The German chemist Georg Popp (1867-1928) was the first investigator to solve a murder case by adopting the principles of Gross and Locard and considering soil as reliable evidence. In the spring of 1908 Margarethe Filbert was murdered near Rockenhausen in Bavaria. The local attorney had read Hans Gross’s handbook and know Popp from an earlier case, where Popp connected a strangled woman to the suspect by mineral grains of hornblende found in the mucus of the victim’s nose and under the fingernails of the suspect.
In the Filbert case a local factory worker named Andreas Schlicher was suspected, however he claimed that on the day of the murder he was working in the fields.
Popp reconstructed the movements of the suspect by analyzing the dirt found on his shoes. The uppermost layer, thus the oldest, contained goose droppings and earth from the courtyard of the suspect’s home. A second layer contained red sandstone fragments and other particles of a soil found also where the body of the victim was discovered. The last layer contained brick fragments, coal dust, cement and a whole series of other materials also found on the site where the suspect’s gun and clothing had been found. However, there were no mineral grains – fragments of porphyry, quartz and mica- on the shoes. Since these were found in the soils of the field where Schlicher supposedly worked the very same day, he was obviously lying.

In the last two decades, the significance of forensic geology increased steadily. It is applied not only to connect single suspects to criminal cases, but also to trace the provenience of explosive, drugs or smuggled goods, including wildlife, not to mention the possible applications to detect cases against the environmental law. Forensic geology also proved valuable to reconstruct and uncover modern war crimes.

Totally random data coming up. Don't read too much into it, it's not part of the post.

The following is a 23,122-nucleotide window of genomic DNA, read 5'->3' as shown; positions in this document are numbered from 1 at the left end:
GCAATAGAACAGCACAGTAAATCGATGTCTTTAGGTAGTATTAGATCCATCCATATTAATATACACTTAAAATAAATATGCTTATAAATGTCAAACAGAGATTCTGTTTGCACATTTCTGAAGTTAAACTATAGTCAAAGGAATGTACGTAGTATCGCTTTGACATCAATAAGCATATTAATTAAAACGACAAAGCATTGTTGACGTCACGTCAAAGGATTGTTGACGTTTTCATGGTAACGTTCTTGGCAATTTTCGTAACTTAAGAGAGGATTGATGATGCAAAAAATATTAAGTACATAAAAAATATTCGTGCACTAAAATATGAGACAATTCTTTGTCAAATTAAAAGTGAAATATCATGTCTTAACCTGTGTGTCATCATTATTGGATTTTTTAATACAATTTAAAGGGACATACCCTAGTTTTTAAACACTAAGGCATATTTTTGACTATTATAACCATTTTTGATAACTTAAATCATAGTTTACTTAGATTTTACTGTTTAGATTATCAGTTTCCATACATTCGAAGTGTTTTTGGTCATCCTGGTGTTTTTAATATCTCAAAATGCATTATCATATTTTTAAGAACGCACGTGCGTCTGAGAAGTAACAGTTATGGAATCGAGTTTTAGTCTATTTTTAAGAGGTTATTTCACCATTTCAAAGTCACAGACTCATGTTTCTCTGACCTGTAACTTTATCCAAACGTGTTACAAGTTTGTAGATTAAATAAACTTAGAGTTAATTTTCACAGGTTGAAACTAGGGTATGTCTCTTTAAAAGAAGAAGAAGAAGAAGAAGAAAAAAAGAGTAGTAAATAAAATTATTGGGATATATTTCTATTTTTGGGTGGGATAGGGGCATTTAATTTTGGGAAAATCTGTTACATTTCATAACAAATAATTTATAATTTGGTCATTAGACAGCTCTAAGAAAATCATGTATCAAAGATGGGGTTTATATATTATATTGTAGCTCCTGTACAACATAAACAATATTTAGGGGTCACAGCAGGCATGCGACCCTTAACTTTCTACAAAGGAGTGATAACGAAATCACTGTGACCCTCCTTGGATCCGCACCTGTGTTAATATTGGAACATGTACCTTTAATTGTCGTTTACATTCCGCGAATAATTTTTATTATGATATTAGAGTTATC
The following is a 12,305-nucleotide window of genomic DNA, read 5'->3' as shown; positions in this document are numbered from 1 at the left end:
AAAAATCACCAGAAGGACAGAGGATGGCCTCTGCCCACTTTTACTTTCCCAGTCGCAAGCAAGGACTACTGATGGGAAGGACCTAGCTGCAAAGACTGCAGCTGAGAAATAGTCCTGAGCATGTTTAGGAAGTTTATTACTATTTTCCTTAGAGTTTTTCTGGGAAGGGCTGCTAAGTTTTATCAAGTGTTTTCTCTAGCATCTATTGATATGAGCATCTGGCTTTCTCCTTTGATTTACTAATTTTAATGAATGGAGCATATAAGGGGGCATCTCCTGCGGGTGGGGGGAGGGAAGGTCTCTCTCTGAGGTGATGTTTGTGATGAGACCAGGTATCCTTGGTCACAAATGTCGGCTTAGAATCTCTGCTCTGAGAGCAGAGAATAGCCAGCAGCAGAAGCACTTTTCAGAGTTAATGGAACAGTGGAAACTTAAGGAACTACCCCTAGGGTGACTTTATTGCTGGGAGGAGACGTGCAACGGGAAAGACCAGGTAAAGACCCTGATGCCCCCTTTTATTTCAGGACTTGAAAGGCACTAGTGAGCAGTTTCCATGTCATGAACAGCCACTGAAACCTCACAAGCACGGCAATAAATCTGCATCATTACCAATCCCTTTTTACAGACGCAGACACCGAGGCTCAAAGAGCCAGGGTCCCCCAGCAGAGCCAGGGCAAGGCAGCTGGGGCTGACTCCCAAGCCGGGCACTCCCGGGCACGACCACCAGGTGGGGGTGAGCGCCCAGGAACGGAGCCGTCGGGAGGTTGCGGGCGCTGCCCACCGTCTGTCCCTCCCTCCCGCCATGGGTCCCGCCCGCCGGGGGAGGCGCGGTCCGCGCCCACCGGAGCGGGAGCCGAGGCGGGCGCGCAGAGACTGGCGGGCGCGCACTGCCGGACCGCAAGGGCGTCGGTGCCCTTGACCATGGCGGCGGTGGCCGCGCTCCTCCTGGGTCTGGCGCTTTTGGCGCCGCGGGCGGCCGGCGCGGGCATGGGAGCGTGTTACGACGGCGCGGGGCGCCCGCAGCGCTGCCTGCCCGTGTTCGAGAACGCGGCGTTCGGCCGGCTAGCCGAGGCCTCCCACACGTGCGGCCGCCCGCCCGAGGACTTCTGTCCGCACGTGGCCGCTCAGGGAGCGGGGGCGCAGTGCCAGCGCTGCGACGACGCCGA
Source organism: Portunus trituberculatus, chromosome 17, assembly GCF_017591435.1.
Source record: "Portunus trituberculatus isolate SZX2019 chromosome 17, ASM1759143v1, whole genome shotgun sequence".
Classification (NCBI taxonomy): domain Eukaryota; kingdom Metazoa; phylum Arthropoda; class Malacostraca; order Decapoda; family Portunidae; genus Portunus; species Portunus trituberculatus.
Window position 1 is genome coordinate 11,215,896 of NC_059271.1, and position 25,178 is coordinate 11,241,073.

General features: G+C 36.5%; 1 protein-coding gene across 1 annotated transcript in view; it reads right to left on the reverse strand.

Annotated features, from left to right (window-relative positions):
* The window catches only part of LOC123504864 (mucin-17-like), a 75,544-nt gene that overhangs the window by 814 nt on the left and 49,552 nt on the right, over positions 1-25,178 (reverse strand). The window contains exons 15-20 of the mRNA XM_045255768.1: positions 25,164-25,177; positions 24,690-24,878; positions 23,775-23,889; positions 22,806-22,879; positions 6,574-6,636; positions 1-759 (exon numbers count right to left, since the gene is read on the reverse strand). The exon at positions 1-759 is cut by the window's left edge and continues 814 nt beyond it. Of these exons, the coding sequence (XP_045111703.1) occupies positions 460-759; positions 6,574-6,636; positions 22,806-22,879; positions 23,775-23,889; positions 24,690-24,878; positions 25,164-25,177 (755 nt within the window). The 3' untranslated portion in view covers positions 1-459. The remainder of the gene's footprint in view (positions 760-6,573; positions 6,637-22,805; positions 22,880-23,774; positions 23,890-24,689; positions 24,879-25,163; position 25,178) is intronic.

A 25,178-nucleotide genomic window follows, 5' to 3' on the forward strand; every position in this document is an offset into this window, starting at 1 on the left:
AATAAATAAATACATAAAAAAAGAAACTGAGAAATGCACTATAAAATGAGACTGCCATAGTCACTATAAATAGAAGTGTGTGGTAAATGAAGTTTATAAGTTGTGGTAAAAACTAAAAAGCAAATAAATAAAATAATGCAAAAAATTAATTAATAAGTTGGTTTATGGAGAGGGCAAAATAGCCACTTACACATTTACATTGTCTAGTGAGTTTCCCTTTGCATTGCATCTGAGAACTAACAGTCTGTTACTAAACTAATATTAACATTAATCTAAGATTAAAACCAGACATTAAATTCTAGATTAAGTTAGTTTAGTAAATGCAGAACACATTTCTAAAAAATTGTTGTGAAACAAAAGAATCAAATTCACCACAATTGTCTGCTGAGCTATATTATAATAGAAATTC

In 1997 the United Nations International Criminal Tribune for the Former Yugoslavia (UN ICTY) began exhuming five mass graves in north-eastern Bosnia associated with the massacre of civilians in and around the town of Srebrenica in July 1995. Intelligence reports showed that 3 months after the initial executions of civilians, the primary mass graves had been exhumed and the bodies transported over a 1-3 day period to a number of unknown (but at least 19) secondary grave sites. To prosecute the suspects, it was necessary to prove that the now recovered bodies came without doubt from Srebrenica, and that therefore the later dislocation of the graves was intentionally to hide these war crimes. Two grave sites were intensively studied and samples of the grave fills and surrounding soils and bedrock collected. Soil samples can be screened by their content of minerals and rocks, the size and form of single mineral or rock grains, biochemistry of organic substances, microbiology, remains of invertebrates and plants and pollen and spores preserved in it. These various parameters can vary in so many ways, every soil can be regarded as unique. Comparing the parameters between samples recovered from the victim or the suspect and collected at the crime sites it is possible to establish a unique connection between them.
During the investigations in Bosnia a clast of serpentinite found in one of the secondary gravesites proved to be the decisive evidence. This greenish rock connected one secondary grave site with only one primary site – only there an outcrop with a serpentinite dyke could be found. Similarity, the presence or absence of particular clay minerals, depending on the surrounding geology of the primary burial site, connected or excluded the primary to the secondary sites.

The list of fascinating or strange cases solved thanks to forensic geology would surprise even Sherlock Holmes himself.